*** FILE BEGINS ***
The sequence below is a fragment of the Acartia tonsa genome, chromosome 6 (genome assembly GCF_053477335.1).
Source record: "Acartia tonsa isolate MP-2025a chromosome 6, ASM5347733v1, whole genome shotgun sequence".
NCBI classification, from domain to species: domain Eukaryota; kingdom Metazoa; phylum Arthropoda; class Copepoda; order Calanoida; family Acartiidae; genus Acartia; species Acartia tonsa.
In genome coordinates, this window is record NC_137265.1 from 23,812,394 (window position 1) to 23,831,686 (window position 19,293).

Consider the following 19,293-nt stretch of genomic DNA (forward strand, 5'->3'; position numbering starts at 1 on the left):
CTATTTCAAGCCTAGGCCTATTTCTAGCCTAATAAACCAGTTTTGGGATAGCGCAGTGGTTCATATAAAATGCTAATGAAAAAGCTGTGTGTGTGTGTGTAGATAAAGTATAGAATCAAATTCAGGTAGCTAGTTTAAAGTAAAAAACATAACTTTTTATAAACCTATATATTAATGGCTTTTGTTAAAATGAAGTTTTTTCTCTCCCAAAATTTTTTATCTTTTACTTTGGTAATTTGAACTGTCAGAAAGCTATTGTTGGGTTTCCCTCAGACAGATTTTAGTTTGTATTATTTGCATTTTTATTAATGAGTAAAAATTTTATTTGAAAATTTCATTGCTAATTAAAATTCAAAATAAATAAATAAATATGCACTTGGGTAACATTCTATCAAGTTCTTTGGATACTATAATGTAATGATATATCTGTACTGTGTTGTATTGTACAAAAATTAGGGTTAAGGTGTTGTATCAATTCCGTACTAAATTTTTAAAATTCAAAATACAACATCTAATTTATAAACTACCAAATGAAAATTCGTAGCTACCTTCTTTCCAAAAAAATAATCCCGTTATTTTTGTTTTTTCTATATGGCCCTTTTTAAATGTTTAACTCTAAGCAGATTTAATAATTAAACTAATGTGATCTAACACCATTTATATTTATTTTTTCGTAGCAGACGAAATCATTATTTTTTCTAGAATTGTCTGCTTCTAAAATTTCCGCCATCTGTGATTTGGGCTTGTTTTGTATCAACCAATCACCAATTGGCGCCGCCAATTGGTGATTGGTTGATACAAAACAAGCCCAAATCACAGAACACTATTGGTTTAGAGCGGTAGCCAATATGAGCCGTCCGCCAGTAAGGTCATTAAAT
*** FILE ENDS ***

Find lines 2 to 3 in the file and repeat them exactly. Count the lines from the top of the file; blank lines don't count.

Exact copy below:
Source record: "Acartia tonsa isolate MP-2025a chromosome 6, ASM5347733v1, whole genome shotgun sequence".
NCBI classification, from domain to species: domain Eukaryota; kingdom Metazoa; phylum Arthropoda; class Copepoda; order Calanoida; family Acartiidae; genus Acartia; species Acartia tonsa.